Retirement Plan Tricks or TreatsOctober 01, 2017
While many are anticipating the upcoming tax reform proposals to have a major impact on our tax structure, it could have some serious ramifications on our 401(k) and/ or other retirement plan strategies as well. As we prepare for “the biggest tax event in the history of our country”, there are still other ways to boost your retirement and yet a few things you can get in order prior to the proposed changes taking place.
- Maximize the tax deduction. You can contribute up to $5,500 (and $6,500 for workers age 50 and older). The income will not be taxed until money is withdrawn.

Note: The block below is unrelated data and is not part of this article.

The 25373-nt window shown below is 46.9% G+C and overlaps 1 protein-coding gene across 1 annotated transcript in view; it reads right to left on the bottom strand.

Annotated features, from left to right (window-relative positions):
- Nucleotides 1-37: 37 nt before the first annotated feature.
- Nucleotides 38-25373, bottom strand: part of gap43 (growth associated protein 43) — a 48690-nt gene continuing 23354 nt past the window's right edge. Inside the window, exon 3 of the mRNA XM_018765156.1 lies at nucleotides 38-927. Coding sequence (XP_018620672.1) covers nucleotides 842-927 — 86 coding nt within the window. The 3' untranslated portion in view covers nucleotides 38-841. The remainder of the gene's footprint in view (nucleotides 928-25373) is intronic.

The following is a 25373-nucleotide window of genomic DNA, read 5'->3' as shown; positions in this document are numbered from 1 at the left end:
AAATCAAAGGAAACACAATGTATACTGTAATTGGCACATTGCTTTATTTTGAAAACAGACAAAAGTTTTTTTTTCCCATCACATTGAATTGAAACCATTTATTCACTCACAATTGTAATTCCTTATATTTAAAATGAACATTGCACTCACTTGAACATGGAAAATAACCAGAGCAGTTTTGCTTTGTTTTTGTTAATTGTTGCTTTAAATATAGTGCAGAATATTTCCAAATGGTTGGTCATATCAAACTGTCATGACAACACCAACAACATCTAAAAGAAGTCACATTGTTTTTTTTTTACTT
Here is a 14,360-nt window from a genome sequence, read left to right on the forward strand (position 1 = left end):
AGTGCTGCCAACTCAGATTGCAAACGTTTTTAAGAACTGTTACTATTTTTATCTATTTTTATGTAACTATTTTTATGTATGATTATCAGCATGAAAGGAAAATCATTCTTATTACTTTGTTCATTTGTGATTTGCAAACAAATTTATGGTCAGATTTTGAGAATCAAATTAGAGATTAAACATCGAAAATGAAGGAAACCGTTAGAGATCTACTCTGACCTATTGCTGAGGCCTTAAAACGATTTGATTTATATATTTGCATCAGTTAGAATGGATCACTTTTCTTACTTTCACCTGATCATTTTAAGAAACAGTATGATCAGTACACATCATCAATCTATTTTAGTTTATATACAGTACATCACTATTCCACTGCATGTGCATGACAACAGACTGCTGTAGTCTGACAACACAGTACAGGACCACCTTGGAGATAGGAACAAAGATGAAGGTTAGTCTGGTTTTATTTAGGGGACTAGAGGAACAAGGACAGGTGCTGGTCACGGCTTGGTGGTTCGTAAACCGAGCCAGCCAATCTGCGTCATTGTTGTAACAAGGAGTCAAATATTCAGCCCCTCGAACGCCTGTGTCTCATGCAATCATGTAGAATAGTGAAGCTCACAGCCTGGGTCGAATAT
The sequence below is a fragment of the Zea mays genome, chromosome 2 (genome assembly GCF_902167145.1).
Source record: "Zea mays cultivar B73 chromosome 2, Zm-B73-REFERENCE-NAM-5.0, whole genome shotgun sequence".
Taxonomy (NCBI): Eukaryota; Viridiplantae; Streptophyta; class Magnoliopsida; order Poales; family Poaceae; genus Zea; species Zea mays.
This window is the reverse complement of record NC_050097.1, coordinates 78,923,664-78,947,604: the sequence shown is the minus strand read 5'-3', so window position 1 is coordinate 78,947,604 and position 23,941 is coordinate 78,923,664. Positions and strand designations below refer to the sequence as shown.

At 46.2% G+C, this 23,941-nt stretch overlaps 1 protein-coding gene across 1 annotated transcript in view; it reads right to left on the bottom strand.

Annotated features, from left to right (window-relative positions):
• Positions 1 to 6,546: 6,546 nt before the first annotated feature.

- Contribution Deadline. 2017 IRA Contributions are due by the filing deadline of April 17, 2018 (no extension). When preparing your tax return, you can figure out how the contribution can lower your tax liability or boost your refund. Be mindful, if you are making the contribution in the following year, January thru April, you must specify which year to apply your contribution
- Contribution for Non-Working Spouses. The working spouse can contribute to an account in the non-working spouse’s name up to $5,500 ($6,500 age 50 and older) if the couple files a joint return, and the working spouse has earned income that equals/ exceeds the nonworking spouse contribution and the working spouse’s contribution.
- Direct Deposit your refund into IRA. You can deposit part or all your refund into IRA using form 8888
- Qualification. You must be younger than 70 ½ to participate. If your employer has a 401K plan or a similar retirement account, the tax deduction is phased out for individuals earning $62,000 and $72,000 and couples earning $99,000 to $119,000.